<element-meister layout="mode: follow; followerMode: parallax;"></element-meister>
<!--This element follows its leader and is pinned while the leader is inside the viewport.-->
<element-meister layout="mode: follow; followerMode: pin;"></element-meister>

pinAnchor

Default: center

pinOffset

Default: 0

clip

dependencies

interpolate ← layout

transform ← interpolate

gl-effect

media

scrub ← interpolate

scratch ← interpolate

fullscreenable ← layout

mousetrap ← ?fullscreenable

gallery

youtube

JavaScript API

Events

Scrollmeister.defineBehavior(BehaviorClass)

The defineBehavior function defines a new behavior. Behaviors need to be defined before the DOM is ready in a synchronous script right after the Scrollmeister core.

The following example defines an ExampleBehavior. By convention it also defines its behaviorName as example to match the class name.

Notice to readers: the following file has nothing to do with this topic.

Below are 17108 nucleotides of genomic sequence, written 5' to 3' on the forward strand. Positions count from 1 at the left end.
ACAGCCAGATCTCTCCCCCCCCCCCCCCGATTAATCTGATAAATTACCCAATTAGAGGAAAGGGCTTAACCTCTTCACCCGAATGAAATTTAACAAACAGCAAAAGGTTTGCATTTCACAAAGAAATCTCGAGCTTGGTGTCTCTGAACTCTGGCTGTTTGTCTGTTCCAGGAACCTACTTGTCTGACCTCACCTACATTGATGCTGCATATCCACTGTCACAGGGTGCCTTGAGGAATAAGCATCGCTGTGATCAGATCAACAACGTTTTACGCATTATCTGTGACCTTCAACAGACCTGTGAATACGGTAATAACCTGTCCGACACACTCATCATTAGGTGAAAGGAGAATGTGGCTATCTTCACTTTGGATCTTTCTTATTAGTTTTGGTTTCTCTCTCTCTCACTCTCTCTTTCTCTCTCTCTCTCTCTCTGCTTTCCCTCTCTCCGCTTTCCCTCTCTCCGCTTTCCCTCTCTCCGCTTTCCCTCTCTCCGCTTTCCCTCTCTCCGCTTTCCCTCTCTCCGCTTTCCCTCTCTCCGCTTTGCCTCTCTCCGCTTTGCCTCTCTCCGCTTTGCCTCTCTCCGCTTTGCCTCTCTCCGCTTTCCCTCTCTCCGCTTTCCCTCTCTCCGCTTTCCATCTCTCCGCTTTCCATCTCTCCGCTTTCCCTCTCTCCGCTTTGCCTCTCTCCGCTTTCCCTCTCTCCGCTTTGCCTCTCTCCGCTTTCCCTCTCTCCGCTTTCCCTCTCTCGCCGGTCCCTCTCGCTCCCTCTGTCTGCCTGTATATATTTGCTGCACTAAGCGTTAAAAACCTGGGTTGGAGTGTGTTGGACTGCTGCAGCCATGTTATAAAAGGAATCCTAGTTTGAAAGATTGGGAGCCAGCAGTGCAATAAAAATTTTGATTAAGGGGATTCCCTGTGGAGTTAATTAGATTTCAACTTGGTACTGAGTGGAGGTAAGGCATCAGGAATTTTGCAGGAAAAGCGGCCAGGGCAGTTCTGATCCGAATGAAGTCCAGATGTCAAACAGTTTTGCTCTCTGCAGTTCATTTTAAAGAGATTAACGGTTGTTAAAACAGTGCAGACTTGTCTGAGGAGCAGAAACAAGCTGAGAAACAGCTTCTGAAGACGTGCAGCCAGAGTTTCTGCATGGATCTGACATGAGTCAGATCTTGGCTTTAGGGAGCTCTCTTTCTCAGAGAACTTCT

Scrollmeister.defineBehavior(
  class ExampleBehavior extends Scrollmeister.Behavior {
    static get schema() {
      return {};
    }

    static get behaviorName() {
      return 'example';
    }

    static get dependencies() {
      return [];
    }

    attach() {}

    //These two methods are entirely optional.
    update(prevProps, prevState) {}
    detach() {}
  }
);

The behavior can now be used by adding an example attribute like this <element-meister example></element-meister>. Check out the behavior tutorial to learn more about creating behaviors.

schema()

The static schema getter defines the properties that the behavior expects. For example the following defines a size property of type csslength with a default of 100px.

class ExampleBehavior extends Scrollmeister.Behavior {
  static get schema() {
    return {
      size: {
        type: 'csslength',
        default: '200px'
      }
    };
  }

  static get behaviorName() {
    return 'example';
  }

  static get dependencies() {
    return [];
  }

  attach() {}
  update(prevProps, prevState) {}
  detach() {}
}